The British Medical Association (BMA) has agreed that GP practices in England are to stop charging patients for completing the "Debt and Mental Health Evidence" forms as part of an agreement under the new five-year contract.

The form was brought in by advice organisations and credit firms to help people with mental health conditions to request easier repayment terms or reduced charges on debt. GP charges for completing these forms usually amounted to £30 to £50, although some were asked to pay more; in a few cases over £100.

The new agreement comes in response to Money and Mental Health’s "Stop the Charge" campaign, which was launched over two years ago. The organisation found that around one in three people with mental health problems who asked a GP to complete the debt and mental health form was charged for it and that this was preventing some from asking for help to resolve their debts, while others were going without food to pay for the charge.

The change, announced by the BMA, will come into effect when a new shortened version of the form is introduced that will be much easier for GPs to complete. The association said it was now up to the Government to put the new form in place and provide guidance to creditors, debt advisers and people with mental health problems about how to use it.

As part of the new agreement the membership bodies for banks and debt collectors, UK Finance and the Credit Services Association, have said they will only request the information from GPs as a last resort.

The BMA is also looking into whether information on the mental health of a patient could be supplied to lenders by other health and social care professionals or support workers.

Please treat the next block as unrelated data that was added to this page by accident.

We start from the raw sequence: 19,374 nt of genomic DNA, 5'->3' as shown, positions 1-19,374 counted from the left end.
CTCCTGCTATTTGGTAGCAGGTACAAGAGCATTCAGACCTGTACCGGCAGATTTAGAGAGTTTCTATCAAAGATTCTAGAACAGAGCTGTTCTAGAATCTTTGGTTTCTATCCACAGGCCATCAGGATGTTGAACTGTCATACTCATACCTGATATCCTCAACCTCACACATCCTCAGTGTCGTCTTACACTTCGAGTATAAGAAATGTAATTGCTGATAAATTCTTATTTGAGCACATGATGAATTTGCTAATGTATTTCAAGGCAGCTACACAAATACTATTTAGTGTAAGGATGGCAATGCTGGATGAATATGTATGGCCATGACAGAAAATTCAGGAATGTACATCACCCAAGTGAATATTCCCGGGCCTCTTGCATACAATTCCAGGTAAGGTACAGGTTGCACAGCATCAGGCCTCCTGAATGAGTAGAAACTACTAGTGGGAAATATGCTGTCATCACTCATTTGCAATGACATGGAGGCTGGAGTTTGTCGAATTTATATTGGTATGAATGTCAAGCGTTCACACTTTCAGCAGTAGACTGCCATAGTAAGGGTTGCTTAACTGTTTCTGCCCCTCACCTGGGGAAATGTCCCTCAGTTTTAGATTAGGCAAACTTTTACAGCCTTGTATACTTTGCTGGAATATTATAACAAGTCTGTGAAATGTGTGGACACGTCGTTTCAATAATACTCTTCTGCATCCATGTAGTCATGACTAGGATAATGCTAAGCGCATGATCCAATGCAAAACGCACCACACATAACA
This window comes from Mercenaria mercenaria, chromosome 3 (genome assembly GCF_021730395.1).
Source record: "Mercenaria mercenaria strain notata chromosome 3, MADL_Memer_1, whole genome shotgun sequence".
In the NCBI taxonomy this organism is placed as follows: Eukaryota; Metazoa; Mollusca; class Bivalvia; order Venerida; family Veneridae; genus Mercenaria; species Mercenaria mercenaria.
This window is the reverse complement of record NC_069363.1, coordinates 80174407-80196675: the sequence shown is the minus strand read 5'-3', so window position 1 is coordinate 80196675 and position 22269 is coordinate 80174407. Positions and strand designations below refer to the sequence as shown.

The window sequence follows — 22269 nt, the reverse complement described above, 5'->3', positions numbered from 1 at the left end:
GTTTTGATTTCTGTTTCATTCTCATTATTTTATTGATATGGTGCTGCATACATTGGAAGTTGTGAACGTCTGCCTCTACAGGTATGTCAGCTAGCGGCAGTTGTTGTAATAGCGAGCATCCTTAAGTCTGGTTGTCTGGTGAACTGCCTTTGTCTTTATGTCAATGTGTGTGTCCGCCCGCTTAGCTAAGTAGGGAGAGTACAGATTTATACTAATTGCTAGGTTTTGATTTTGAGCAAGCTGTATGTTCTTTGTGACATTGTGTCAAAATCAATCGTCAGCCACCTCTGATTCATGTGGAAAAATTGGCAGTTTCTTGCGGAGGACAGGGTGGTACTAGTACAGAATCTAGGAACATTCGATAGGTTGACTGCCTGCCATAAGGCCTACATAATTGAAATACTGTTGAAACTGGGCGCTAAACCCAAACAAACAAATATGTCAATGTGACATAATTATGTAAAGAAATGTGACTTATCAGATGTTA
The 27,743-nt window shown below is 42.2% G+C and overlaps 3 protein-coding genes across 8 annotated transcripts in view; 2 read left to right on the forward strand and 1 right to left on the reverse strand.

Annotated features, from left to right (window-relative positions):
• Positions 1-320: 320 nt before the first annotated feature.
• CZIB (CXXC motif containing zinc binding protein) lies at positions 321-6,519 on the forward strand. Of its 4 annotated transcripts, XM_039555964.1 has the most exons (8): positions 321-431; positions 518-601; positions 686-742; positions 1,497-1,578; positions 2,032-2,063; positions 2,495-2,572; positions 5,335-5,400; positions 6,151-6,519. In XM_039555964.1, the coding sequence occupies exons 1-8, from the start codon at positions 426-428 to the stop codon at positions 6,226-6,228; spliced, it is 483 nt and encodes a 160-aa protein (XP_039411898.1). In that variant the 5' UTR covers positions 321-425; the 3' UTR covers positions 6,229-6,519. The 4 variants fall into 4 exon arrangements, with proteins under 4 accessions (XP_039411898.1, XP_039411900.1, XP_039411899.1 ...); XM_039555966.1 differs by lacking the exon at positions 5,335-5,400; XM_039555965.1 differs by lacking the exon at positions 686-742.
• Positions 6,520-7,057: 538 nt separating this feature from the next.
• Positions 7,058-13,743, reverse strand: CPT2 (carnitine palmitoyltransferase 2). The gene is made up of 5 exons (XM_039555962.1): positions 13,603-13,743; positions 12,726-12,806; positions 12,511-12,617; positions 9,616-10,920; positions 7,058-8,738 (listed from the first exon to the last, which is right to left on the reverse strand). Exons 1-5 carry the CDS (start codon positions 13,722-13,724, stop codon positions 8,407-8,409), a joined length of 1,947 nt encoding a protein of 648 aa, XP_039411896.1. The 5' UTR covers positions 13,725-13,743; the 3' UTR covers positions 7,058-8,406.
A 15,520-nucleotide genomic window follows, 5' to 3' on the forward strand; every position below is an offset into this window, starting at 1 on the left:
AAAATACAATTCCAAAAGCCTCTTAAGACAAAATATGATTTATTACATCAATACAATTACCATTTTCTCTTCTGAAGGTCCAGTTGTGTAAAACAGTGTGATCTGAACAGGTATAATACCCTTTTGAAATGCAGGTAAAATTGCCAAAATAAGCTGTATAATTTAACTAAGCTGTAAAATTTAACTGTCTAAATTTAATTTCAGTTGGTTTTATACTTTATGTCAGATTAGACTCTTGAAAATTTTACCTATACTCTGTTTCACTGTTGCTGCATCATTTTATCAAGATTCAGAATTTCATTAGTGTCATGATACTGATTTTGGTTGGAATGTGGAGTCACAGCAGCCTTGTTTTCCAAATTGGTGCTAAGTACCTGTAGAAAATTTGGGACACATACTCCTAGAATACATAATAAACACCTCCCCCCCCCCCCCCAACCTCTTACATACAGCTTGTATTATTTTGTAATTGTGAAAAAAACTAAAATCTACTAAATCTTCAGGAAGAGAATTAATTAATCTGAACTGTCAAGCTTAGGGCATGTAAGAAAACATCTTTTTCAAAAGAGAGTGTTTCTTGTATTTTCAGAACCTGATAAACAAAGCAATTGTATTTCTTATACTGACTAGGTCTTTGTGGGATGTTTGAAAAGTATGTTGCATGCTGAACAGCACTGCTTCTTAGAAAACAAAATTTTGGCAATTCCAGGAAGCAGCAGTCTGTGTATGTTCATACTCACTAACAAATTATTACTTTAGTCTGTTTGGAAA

In addition, the BMA said that, when the new system is functioning, if a situation arises where a more complex report is needed, the lender involved should ask the GP to complete the form and the lender, rather than the patient, should pay the appropriate fee.

It is also hoped that, when the new system is established in England, it will be reviewed and considered in the other three nations.

BMA General Practitioners Committee (GPC) Chair Dr Richard Vautrey said: “The BMA, Money and Mental Health, NHS England and the Government have a shared concern about the impact that financial debt has on the mental health of many people. To that end we want a solution that, where possible, empowers patients to provide their own evidence of their condition. As GPs, we know that most patients want to be in charge of their own care.

"We want to maximise the use of self-certified declaration but where that’s not possible, we will explore how this can be done by an appropriate health and social care professional or support worker known to the patient. We want to reduce, as far as possible, the need for GP practice involvement. When involvement is necessary, using a newly designed much simplified form, practices will not charge patients to complete it."

Last reviewed 8 October 2019